The Invisible Lawyer

  • December 04, 2020
  • Theodore Dela Avle

The Invisible Lawyer

“I am an invisible man. No, I am not a spook … nor … ectoplasm. I am a man of substance, of flesh and bone … and I might even be said to possess a mind. I am invisible, understand, simply because people refuse to see me. When they approach me, they see only my surroundings, themselves, or figments of their imaginations – indeed, everything and anything except me.”

So begins Ralph Ellison’s Invisible Man, first published in 1952. That sentiment still encapsulates the existence today of many a minority lawyer in law firms and corporate offices.

If you observed a company event or looked down the hallway of a large law firm or corporation, say, 30 years ago, and then returned to the same scene every 10 years, you would likely see subtle changes in the demographics of the people there. A few more women, some more people of colour.

However, if you dig deeper and start looking at partners’ meetings, lists of top lawyers and gatherings of general counsel over the same period, you might only notice changes in attire—the  demographics would look largely the same as three decades ago.

Hiring at the entry level has been targeted in attempts to increase diversity. But, while the diversity numbers overall have improved, the progress has been much slower at the more senior levels.

I see this on the files our external law firms handle for us and in partnering organizations. The junior and mid-level associates actively being groomed to be the next leaders of the practice area, the next partner, the next senior counsel moving to a strategic position—demographically, they all look like the people they are being groomed to replace. There isn’t much diversity there.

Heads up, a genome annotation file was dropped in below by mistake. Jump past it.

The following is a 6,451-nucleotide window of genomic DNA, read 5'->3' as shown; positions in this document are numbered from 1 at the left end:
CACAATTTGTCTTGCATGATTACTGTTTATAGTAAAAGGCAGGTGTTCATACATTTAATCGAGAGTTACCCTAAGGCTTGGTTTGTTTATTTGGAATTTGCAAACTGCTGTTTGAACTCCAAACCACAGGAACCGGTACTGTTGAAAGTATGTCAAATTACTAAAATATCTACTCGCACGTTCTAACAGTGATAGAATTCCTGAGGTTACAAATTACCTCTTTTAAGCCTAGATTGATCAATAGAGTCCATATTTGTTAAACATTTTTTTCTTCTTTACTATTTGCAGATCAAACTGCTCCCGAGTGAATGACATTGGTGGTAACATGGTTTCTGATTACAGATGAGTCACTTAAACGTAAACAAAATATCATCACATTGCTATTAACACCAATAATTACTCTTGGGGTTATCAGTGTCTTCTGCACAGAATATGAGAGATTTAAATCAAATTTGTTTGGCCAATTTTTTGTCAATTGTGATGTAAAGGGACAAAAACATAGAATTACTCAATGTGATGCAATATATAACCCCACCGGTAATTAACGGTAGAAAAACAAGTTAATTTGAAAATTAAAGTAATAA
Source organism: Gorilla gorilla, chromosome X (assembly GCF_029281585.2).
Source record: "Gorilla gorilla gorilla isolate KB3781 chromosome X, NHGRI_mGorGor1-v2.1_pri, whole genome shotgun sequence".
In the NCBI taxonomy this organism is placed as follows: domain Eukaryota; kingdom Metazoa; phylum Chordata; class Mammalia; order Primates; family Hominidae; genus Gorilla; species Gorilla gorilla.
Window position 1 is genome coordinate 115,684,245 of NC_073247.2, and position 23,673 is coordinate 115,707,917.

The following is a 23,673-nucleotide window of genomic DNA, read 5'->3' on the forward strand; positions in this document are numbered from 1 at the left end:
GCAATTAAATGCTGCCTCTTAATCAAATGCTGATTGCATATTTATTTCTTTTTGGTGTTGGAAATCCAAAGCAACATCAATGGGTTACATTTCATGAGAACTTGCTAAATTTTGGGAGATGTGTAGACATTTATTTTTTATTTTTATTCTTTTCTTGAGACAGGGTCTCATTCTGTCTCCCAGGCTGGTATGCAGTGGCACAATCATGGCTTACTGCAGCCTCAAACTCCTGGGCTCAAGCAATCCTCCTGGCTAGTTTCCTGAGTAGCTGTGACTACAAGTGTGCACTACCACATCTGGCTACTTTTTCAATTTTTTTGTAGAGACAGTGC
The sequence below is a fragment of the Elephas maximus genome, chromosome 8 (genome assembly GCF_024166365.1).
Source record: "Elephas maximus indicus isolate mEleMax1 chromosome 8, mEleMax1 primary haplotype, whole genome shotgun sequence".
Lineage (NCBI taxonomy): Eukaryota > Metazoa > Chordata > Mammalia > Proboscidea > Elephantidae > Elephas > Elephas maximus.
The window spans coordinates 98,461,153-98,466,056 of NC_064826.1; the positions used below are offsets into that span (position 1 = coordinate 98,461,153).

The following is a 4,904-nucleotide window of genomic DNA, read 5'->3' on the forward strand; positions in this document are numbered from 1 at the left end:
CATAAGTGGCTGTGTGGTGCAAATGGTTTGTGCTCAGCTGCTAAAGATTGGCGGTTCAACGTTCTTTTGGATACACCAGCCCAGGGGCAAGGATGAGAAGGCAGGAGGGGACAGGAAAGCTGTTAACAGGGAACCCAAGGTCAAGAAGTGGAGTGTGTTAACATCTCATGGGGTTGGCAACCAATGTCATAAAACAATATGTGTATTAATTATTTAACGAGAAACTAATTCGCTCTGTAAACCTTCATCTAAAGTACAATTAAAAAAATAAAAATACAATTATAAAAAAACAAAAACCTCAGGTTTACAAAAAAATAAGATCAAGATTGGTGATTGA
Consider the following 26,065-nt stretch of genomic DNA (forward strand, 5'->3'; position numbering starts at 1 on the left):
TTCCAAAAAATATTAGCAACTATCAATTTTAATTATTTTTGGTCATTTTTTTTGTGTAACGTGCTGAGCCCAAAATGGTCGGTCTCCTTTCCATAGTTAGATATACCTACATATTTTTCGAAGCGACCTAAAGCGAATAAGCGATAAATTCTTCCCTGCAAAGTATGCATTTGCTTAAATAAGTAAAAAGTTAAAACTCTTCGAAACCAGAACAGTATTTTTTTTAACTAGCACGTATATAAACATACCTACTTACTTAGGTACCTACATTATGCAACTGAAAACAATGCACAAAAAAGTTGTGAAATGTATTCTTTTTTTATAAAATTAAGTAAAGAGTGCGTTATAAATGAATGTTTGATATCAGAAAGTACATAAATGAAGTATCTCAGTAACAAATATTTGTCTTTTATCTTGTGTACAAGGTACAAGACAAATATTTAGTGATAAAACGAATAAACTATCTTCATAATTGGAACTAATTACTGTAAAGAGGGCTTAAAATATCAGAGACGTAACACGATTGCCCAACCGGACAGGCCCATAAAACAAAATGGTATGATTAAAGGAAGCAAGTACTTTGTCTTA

Why is that the case?

I assume lawyers are hired at the entry level because they meet the requirements: solid grades from the right school and they worked as hard as everyone else to get there. I assume the in-house or firm training they receive means they can do all the necessary research as a junior associate: preparing case files, drafting the agreements accurately and so on. But those are the basics of lawyering, and a lot of what makes you the proverbial “partner material” isn’t about the basics.

I posit that the surest way to translate the innate competence of a junior lawyer into the strategic partner that organizations are keen to hire and that law firms want to promote is learned through osmosis—a slow, gradual process of siphoning knowledge, experience and skills from more experienced lawyers. And that is precisely the bit missing in the careers of many a racial minority in large private practices or companies.

We tend to be drawn to people who are like us or we think are like us. So even formal mentorship programs, if not properly designed or applied, can lead to awkward results.

In one place I worked, both my proposed mentor and I were informed the same day by email about our pairing, and it was a surprise to us both. We had never worked together and had barely had any interactions. He ended up declining, indicating that he could not be an effective mentor to any young associate that year because he had some personal matters to deal with.